Shortly after I got my first mountain bike, I received a go-ahead for a
travel article about the famed Hole In The Wall where many famous outlaws,
including Butch Cassidy and the Sundance Kid, hid out when the law got too hot
on their trails. I figured it would be a great chance to justify my mountain
bike by using it on an assignment. I talked a friend in Colorado Springs into
going along so we loaded our bikes into the van and headed north. We arrived
mid-afternoon at a dot on the map half way between Casper and Buffalo, Wyoming
called Kaycee which turned out to be the phonetic spelling of the KC Ranch.
Actually, it's not a town, just a one-pump store and the ranch headquarters.
Seems that when they wanted to get a post office, they had to change it from KC
to Kaycee because the postal authorities thought people would confuse KC, WY
with KC, MO. We also found there was not only no place to stay, there wasn't
even a place to eat.
When I explained our mission to a guy sitting in a rocker on the porch, he said that The Hole was on BLM land and Tug Taylor had it leased for grazing cattle and we needed to see him. He gave us directions to the Taylor Ranch which was ten or twelve miles away. We bought a few supplies to tide us over and set out on dirt roads which became more questionable the further we went. By the time we reached the ranch, the roads were close to what off-roaders refer to as "Jeepable". I noticed that all the vehicles around the ranch were four wheel drive and stood high enough off the ground for large dogs to walk under.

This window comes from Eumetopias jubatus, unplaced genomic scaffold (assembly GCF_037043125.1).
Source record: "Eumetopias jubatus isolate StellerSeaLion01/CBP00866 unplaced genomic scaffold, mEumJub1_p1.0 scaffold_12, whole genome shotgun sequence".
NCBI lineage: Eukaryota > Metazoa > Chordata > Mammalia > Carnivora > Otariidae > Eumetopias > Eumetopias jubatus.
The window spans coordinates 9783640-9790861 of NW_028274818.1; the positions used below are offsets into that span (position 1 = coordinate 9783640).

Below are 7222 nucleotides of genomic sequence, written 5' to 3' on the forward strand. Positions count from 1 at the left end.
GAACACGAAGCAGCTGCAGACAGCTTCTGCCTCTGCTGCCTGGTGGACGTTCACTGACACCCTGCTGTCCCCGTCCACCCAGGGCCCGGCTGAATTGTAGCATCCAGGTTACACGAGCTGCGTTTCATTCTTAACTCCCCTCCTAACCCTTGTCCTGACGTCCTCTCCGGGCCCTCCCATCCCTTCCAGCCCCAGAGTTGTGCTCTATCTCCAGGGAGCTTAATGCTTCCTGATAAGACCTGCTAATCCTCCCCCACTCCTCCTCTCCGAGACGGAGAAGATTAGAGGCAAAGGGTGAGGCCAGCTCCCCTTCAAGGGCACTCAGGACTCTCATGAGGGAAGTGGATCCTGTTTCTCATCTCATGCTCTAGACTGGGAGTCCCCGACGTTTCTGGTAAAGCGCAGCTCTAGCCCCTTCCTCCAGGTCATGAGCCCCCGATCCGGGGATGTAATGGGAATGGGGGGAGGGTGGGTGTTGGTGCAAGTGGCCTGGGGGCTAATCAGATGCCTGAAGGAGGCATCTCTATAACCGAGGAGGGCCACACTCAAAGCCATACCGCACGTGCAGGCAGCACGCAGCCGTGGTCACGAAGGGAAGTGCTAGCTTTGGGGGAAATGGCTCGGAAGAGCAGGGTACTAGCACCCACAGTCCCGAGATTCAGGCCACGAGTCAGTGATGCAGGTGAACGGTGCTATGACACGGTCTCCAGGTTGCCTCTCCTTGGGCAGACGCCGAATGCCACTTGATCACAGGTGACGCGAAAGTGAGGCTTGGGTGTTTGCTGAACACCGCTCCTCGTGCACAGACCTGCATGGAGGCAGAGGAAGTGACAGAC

Three ranch hands were there when we arrived. A guy who had obviously worked around horses and cattle all his life was shoeing a horse while trying to teach the skill to a younger one who showed a total lack of both interest and work ethic. The other guy saw himself as a cross between Tom Mix and Tom Horn and considered anything that couldn't be done from the back of a horse not really cowboy work. He was rather reluctantly repairing a fence. Mr. and Mrs. Taylor were gone to Buffalo but would be back soon. They arrived half an hour later with a pickup load of calf feed, salt blocks and rolls of barbed wire. He said they told him in town that we were here. While Mrs. Taylor headed for the house to start supper, we pitched in to help unload the truck which seemed to impress him considerably. He remarked that most people who came out there stood around with their hands in their pockets and expected to be waited on, "I don't run no damn dude ranch here."
He said it was too late for us to even think about getting to the Hole In The Wall today and we could start first thing in the morning, then he told one of hired hands to keep a couple horses for us to use the next day. When we told him that we intended to ride there on our bicycles, it brought a roar of laughter from his cowboys and "No way you gonna ride no damn bicycle up there," he said. "Only way in there is on horseback or on foot." After a big dinner, the dishes washed, the cats, dogs and a couple dogie calves fed, it was dark and everyone was ready to hit the hay. We rolled our sleeping bags out on a couple empty cots in the bunk house but it turned into a restless night because the young guy talked in his sleep while the older one snored and farted all night.